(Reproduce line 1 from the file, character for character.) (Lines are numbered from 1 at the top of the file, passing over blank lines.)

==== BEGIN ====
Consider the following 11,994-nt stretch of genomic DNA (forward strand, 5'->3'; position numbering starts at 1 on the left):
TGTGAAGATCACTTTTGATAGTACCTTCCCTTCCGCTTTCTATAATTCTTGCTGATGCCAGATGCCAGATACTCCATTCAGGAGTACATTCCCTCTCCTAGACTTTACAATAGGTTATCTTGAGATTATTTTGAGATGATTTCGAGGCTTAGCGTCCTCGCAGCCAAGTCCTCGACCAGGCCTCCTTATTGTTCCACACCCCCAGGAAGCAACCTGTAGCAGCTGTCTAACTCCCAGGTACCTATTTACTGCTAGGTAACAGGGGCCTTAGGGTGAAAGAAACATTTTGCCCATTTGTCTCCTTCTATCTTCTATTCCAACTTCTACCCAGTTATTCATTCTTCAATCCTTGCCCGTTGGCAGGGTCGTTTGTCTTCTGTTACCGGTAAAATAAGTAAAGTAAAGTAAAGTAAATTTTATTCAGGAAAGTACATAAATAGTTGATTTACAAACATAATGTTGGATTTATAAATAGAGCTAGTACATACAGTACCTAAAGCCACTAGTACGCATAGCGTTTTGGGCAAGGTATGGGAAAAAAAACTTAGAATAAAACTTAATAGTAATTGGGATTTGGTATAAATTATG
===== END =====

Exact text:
Consider the following 11,994-nt stretch of genomic DNA (forward strand, 5'->3'; position numbering starts at 1 on the left):